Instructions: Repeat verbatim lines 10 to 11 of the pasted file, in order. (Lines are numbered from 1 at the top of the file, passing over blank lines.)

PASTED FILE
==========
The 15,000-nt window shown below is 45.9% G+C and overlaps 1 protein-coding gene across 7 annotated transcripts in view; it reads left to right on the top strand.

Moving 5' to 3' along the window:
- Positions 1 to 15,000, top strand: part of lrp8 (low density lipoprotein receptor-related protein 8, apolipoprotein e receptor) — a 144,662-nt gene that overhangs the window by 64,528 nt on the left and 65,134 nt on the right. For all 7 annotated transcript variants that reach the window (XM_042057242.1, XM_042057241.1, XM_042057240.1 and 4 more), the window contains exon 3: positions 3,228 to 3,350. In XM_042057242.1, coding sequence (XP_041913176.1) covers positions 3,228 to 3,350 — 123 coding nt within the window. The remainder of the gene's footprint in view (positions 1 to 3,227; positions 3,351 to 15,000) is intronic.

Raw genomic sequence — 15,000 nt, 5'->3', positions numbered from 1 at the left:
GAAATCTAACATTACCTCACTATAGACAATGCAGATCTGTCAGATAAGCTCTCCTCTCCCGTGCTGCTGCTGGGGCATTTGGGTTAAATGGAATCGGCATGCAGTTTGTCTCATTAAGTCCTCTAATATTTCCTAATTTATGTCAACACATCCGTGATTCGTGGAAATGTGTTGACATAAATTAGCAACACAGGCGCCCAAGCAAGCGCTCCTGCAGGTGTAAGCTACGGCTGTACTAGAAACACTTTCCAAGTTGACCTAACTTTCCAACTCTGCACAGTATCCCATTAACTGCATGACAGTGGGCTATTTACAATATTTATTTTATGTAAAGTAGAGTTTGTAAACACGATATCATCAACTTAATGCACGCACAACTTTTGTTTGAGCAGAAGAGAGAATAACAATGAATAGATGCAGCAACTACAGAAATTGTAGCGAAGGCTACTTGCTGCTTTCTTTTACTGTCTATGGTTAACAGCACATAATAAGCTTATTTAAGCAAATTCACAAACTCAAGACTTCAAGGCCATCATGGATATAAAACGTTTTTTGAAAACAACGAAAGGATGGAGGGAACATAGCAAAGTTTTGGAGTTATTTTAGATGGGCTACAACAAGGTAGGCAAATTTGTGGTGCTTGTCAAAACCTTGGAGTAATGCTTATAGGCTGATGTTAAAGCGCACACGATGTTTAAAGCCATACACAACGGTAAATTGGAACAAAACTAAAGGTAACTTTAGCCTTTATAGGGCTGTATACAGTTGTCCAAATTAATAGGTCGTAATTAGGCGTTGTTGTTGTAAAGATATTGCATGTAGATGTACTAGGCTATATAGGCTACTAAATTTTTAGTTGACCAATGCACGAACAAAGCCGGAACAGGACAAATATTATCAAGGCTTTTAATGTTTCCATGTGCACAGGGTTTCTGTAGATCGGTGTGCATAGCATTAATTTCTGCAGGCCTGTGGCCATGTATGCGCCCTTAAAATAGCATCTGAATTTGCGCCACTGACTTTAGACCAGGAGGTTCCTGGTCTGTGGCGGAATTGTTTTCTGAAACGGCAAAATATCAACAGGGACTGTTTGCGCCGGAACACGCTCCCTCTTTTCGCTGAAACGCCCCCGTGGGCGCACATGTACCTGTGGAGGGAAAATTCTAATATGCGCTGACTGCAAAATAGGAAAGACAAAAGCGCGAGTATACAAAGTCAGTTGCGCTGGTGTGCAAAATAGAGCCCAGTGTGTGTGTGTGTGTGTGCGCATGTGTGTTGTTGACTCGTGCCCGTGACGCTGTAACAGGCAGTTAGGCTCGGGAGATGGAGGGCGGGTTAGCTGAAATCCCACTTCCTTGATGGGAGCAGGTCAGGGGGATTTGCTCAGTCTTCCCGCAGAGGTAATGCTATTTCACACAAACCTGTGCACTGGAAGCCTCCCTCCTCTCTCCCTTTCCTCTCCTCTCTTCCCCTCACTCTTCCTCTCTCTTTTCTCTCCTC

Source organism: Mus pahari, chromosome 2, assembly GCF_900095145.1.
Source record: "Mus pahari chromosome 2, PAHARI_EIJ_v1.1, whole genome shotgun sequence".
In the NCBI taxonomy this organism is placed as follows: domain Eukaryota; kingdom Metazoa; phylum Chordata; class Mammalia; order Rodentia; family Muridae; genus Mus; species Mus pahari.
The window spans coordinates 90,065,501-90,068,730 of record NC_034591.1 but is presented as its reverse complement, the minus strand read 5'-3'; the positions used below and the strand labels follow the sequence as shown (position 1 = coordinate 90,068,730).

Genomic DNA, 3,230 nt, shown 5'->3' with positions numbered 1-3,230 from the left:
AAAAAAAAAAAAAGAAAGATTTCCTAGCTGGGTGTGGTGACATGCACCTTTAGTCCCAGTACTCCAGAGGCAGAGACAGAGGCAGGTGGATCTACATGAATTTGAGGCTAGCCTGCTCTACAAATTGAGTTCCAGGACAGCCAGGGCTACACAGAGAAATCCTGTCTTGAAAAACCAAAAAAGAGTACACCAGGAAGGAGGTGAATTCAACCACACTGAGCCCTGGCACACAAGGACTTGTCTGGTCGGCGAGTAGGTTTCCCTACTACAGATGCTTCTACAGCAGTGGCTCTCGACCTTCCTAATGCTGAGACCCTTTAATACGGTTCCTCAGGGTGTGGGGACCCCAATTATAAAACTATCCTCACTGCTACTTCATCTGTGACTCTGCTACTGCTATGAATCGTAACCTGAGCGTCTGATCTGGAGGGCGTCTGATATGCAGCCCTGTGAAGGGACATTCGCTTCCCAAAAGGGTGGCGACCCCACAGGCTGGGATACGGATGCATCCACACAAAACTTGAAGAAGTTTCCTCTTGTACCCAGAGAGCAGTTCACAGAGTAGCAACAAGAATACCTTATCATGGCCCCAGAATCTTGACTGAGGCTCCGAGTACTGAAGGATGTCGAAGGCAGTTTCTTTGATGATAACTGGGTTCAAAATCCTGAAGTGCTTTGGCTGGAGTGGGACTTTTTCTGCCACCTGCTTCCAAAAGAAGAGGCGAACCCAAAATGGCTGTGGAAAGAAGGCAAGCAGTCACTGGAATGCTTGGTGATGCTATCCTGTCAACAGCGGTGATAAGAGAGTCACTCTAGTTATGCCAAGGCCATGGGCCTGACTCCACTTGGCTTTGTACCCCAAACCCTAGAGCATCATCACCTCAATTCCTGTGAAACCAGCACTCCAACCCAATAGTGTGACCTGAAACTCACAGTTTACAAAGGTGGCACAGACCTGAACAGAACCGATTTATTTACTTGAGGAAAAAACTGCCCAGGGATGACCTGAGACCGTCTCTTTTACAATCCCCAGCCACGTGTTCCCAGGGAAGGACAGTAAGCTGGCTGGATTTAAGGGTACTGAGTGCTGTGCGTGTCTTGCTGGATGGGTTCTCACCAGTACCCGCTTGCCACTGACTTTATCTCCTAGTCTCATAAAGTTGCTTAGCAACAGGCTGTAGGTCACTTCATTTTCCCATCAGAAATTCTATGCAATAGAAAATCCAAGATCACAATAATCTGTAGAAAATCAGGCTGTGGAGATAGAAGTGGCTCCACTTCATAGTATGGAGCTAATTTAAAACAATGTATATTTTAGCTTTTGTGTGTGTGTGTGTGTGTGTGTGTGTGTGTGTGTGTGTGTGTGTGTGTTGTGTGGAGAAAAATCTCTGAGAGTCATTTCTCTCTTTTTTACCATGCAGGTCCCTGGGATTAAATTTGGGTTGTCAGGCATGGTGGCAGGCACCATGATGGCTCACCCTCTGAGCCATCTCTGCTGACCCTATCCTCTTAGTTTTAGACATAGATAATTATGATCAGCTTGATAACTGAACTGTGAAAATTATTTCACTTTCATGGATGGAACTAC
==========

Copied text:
Genomic DNA, 3,230 nt, shown 5'->3' with positions numbered 1-3,230 from the left:
AAAAAAAAAAAAAGAAAGATTTCCTAGCTGGGTGTGGTGACATGCACCTTTAGTCCCAGTACTCCAGAGGCAGAGACAGAGGCAGGTGGATCTACATGAATTTGAGGCTAGCCTGCTCTACAAATTGAGTTCCAGGACAGCCAGGGCTACACAGAGAAATCCTGTCTTGAAAAACCAAAAAAGAGTACACCAGGAAGGAGGTGAATTCAACCACACTGAGCCCTGGCACACAAGGACTTGTCTGGTCGGCGAGTAGGTTTCCCTACTACAGATGCTTCTACAGCAGTGGCTCTCGACCTTCCTAATGCTGAGACCCTTTAATACGGTTCCTCAGGGTGTGGGGACCCCAATTATAAAACTATCCTCACTGCTACTTCATCTGTGACTCTGCTACTGCTATGAATCGTAACCTGAGCGTCTGATCTGGAGGGCGTCTGATATGCAGCCCTGTGAAGGGACATTCGCTTCCCAAAAGGGTGGCGACCCCACAGGCTGGGATACGGATGCATCCACACAAAACTTGAAGAAGTTTCCTCTTGTACCCAGAGAGCAGTTCACAGAGTAGCAACAAGAATACCTTATCATGGCCCCAGAATCTTGACTGAGGCTCCGAGTACTGAAGGATGTCGAAGGCAGTTTCTTTGATGATAACTGGGTTCAAAATCCTGAAGTGCTTTGGCTGGAGTGGGACTTTTTCTGCCACCTGCTTCCAAAAGAAGAGGCGAACCCAAAATGGCTGTGGAAAGAAGGCAAGCAGTCACTGGAATGCTTGGTGATGCTATCCTGTCAACAGCGGTGATAAGAGAGTCACTCTAGTTATGCCAAGGCCATGGGCCTGACTCCACTTGGCTTTGTACCCCAAACCCTAGAGCATCATCACCTCAATTCCTGTGAAACCAGCACTCCAACCCAATAGTGTGACCTGAAACTCACAGTTTACAAAGGTGGCACAGACCTGAACAGAACCGATTTATTTACTTGAGGAAAAAACTGCCCAGGGATGACCTGAGACCGTCTCTTTTACAATCCCCAGCCACGTGTTCCCAGGGAAGGACAGTAAGCTGGCTGGATTTAAGGGTACTGAGTGCTGTGCGTGTCTTGCTGGATGGGTTCTCACCAGTACCCGCTTGCCACTGACTTTATCTCCTAGTCTCATAAAGTTGCTTAGCAACAGGCTGTAGGTCACTTCATTTTCCCATCAGAAATTCTATGCAATAGAAAATCCAAGATCACAATAATCTGTAGAAAATCAGGCTGTGGAGATAGAAGTGGCTCCACTTCATAGTATGGAGCTAATTTAAAACAATGTATATTTTAGCTTTTGTGTGTGTGTGTGTGTGTGTGTGTGTGTGTGTGTGTGTGTGTGTGTGTTGTGTGGAGAAAAATCTCTGAGAGTCATTTCTCTCTTTTTTACCATGCAGGTCCCTGGGATTAAATTTGGGTTGTCAGGCATGGTGGCAGGCACCATGATGGCTCACCCTCTGAGCCATCTCTGCTGACCCTATCCTCTTAGTTTTAGACATAGATAATTATGATCAGCTTGATAACTGAACTGTGAAAATTATTTCACTTTCATGGATGGAACTAC